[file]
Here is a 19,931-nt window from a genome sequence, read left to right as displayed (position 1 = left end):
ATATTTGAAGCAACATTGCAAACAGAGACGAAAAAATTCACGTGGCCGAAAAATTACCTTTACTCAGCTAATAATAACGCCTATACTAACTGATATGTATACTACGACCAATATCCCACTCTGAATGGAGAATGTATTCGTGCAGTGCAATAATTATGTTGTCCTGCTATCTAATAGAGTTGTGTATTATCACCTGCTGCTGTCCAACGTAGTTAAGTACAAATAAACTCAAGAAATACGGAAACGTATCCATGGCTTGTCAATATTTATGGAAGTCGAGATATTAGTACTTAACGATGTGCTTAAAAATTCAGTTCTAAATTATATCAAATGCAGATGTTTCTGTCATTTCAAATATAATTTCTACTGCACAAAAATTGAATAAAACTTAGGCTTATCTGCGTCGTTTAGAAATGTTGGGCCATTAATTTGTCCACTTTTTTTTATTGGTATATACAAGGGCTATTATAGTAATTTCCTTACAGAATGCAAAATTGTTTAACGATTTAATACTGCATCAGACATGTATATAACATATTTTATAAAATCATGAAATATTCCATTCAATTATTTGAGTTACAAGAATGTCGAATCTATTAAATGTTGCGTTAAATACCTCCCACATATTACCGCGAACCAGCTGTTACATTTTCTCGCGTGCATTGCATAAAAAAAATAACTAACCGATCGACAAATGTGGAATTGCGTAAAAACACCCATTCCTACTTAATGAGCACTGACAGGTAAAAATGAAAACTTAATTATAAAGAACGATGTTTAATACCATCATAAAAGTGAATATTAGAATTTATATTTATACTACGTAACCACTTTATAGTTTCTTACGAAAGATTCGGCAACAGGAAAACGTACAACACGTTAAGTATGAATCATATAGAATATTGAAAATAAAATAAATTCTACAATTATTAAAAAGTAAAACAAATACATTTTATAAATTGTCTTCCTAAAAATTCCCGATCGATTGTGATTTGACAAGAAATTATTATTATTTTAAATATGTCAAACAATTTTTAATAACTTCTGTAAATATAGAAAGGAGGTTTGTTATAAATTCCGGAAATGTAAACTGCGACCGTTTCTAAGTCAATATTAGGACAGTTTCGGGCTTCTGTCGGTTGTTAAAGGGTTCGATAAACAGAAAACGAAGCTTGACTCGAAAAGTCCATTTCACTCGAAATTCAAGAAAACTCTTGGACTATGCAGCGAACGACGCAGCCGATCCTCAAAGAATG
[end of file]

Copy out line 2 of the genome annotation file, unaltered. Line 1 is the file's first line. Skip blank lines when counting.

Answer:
ATATTTGAAGCAACATTGCAAACAGAGACGAAAAAATTCACGTGGCCGAAAAATTACCTTTACTCAGCTAATAATAACGCCTATACTAACTGATATGTATACTACGACCAATATCCCACTCTGAATGGAGAATGTATTCGTGCAGTGCAATAATTATGTTGTCCTGCTATCTAATAGAGTTGTGTATTATCACCTGCTGCTGTCCAACGTAGTTAAGTACAAATAAACTCAAGAAATACGGAAACGTATCCATGGCTTGTCAATATTTATGGAAGTCGAGATATTAGTACTTAACGATGTGCTTAAAAATTCAGTTCTAAATTATATCAAATGCAGATGTTTCTGTCATTTCAAATATAATTTCTACTGCACAAAAATTGAATAAAACTTAGGCTTATCTGCGTCGTTTAGAAATGTTGGGCCATTAATTTGTCCACTTTTTTTTATTGGTATATACAAGGGCTATTATAGTAATTTCCTTACAGAATGCAAAATTGTTTAACGATTTAATACTGCATCAGACATGTATATAACATATTTTATAAAATCATGAAATATTCCATTCAATTATTTGAGTTACAAGAATGTCGAATCTATTAAATGTTGCGTTAAATACCTCCCACATATTACCGCGAACCAGCTGTTACATTTTCTCGCGTGCATTGCATAAAAAAAATAACTAACCGATCGACAAATGTGGAATTGCGTAAAAACACCCATTCCTACTTAATGAGCACTGACAGGTAAAAATGAAAACTTAATTATAAAGAACGATGTTTAATACCATCATAAAAGTGAATATTAGAATTTATATTTATACTACGTAACCACTTTATAGTTTCTTACGAAAGATTCGGCAACAGGAAAACGTACAACACGTTAAGTATGAATCATATAGAATATTGAAAATAAAATAAATTCTACAATTATTAAAAAGTAAAACAAATACATTTTATAAATTGTCTTCCTAAAAATTCCCGATCGATTGTGATTTGACAAGAAATTATTATTATTTTAAATATGTCAAACAATTTTTAATAACTTCTGTAAATATAGAAAGGAGGTTTGTTATAAATTCCGGAAATGTAAACTGCGACCGTTTCTAAGTCAATATTAGGACAGTTTCGGGCTTCTGTCGGTTGTTAAAGGGTTCGATAAACAGAAAACGAAGCTTGACTCGAAAAGTCCATTTCACTCGAAATTCAAGAAAACTCTTGGACTATGCAGCGAACGACGCAGCCGATCCTCAAAGAATG